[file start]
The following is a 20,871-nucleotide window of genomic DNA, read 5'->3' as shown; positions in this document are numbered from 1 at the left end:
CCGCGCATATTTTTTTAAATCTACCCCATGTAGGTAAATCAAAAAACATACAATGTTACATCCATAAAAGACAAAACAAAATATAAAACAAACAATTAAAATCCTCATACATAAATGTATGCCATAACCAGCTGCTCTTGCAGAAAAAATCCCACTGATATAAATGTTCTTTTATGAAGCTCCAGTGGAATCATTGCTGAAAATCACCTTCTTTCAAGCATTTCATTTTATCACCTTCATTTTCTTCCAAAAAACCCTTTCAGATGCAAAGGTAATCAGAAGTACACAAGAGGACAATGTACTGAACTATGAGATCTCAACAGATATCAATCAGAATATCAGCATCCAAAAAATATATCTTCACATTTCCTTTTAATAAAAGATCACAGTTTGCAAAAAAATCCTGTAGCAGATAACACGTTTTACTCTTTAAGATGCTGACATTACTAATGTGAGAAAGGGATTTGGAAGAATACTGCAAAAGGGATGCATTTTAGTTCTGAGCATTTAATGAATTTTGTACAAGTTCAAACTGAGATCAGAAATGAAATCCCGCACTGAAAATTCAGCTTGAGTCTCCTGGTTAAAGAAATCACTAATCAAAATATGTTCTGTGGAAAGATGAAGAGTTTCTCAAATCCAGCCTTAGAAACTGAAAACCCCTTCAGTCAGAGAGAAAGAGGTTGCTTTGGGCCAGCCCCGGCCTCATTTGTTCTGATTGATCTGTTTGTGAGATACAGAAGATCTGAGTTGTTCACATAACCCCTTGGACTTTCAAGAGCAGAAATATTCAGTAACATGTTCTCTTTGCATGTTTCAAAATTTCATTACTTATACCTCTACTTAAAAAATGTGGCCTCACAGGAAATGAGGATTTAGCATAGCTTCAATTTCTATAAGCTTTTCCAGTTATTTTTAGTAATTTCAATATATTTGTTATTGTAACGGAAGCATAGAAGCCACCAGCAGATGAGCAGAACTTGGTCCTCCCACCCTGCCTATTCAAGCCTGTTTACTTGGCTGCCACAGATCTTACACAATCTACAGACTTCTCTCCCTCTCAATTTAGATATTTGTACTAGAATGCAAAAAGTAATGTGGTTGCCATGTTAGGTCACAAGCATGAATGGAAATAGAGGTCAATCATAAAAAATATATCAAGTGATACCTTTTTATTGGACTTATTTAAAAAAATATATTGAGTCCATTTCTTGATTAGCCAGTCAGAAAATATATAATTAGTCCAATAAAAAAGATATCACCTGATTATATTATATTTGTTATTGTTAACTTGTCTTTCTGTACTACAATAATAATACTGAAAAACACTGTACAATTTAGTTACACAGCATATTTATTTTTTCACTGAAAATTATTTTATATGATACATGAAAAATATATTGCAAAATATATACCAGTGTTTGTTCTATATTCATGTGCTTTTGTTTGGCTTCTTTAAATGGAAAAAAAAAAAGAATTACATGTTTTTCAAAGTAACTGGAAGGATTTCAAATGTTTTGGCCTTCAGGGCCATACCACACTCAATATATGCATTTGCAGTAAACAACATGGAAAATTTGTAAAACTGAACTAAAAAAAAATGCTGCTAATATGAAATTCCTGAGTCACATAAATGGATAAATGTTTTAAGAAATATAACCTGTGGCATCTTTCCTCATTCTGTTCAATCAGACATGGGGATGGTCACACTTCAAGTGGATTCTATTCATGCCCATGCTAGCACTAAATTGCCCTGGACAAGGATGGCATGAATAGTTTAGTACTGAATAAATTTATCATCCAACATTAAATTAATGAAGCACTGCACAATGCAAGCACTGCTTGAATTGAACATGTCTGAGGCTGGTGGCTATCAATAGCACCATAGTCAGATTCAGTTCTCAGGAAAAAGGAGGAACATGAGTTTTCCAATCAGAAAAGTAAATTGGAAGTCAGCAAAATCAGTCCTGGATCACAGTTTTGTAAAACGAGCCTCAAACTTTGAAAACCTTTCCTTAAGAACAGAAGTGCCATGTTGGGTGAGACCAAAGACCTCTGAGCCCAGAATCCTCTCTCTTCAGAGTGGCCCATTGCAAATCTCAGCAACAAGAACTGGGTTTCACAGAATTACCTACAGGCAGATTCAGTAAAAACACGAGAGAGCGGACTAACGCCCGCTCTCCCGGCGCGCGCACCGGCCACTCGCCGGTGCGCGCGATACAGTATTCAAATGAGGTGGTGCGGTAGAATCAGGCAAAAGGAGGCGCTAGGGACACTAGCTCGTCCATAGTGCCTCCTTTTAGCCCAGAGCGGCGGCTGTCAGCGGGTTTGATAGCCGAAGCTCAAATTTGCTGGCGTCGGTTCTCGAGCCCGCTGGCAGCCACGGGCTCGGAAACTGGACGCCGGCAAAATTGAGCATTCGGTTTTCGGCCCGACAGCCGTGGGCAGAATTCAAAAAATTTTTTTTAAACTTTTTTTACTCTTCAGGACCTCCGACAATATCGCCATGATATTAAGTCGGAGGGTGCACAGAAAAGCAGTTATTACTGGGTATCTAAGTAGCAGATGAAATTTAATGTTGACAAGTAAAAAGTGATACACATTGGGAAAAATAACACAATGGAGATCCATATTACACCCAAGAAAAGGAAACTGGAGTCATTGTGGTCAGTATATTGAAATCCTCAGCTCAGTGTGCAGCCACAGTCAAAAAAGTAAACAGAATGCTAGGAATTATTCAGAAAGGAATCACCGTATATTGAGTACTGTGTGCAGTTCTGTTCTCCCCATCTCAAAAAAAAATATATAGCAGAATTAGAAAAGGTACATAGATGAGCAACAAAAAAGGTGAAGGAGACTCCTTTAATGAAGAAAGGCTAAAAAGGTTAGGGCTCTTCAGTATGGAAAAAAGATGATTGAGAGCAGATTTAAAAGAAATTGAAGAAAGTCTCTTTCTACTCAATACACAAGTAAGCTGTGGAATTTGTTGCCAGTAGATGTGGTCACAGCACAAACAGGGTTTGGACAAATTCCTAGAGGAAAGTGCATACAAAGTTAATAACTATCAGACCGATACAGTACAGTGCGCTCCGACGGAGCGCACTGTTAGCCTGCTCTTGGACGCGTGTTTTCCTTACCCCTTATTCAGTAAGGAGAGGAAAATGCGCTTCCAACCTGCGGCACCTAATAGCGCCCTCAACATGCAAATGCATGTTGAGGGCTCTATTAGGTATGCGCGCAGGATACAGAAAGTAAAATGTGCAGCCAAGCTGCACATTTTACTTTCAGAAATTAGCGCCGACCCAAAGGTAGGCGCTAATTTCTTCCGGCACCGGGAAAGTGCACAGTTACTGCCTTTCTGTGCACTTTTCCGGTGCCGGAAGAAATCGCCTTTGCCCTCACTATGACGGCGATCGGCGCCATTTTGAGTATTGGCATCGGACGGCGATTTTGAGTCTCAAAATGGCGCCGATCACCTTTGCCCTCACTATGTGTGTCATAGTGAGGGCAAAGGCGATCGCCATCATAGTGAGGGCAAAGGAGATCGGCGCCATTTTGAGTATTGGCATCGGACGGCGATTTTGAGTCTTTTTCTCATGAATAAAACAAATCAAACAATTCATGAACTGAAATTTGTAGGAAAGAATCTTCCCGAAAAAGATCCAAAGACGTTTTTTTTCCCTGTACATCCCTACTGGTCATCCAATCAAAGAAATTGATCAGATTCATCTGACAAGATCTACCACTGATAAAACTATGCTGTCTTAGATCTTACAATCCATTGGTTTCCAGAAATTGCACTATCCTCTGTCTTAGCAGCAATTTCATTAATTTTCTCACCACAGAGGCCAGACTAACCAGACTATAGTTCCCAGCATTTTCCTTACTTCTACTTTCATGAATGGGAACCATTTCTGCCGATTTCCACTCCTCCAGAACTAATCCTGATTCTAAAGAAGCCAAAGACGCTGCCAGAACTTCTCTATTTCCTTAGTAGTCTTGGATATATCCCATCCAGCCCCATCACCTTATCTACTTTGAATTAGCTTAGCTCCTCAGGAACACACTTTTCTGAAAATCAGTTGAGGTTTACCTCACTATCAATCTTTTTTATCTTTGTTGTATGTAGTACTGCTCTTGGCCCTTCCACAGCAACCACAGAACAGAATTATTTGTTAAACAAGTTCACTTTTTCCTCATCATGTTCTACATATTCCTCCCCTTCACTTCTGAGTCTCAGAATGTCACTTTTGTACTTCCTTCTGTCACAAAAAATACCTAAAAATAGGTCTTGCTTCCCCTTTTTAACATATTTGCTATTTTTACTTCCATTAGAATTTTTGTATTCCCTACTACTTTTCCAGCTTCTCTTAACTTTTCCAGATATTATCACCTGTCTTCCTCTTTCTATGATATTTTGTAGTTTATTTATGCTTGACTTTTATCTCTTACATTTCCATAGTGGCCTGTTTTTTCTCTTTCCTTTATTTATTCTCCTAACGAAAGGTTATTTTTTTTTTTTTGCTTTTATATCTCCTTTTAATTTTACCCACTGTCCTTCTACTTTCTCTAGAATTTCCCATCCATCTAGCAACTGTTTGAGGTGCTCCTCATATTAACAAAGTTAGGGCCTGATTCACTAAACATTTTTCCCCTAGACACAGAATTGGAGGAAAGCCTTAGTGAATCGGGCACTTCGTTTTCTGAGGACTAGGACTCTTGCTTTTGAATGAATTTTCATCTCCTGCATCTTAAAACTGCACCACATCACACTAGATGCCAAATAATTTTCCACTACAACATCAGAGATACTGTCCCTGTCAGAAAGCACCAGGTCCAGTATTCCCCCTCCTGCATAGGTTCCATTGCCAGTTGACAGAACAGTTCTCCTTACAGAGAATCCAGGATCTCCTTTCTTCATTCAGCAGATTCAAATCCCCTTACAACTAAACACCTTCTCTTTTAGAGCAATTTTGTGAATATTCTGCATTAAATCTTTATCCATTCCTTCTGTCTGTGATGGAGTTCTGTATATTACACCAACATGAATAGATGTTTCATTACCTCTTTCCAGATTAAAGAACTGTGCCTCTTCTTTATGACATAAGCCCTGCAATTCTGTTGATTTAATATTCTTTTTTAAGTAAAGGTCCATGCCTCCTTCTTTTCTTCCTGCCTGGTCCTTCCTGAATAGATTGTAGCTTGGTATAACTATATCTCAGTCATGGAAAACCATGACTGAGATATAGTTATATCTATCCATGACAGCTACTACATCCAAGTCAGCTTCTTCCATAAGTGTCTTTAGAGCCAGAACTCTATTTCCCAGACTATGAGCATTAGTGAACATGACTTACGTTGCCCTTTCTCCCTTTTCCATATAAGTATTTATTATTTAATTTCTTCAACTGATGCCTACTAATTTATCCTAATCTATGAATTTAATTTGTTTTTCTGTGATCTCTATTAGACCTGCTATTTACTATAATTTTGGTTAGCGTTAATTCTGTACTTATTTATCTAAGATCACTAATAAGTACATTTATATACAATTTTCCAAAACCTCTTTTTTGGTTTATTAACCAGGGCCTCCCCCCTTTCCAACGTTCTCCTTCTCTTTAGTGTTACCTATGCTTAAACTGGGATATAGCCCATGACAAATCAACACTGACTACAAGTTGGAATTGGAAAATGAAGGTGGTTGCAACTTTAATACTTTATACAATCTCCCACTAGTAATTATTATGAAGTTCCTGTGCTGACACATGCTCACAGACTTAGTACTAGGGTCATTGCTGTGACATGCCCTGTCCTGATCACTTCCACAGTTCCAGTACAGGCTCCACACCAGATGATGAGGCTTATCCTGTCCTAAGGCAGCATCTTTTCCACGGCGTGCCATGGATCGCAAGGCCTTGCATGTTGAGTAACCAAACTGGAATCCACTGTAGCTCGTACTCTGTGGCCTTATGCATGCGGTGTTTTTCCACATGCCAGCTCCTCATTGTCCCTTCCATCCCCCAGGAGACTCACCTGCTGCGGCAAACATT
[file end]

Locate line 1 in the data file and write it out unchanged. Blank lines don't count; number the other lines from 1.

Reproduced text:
The following is a 20,871-nucleotide window of genomic DNA, read 5'->3' as shown; positions in this document are numbered from 1 at the left end: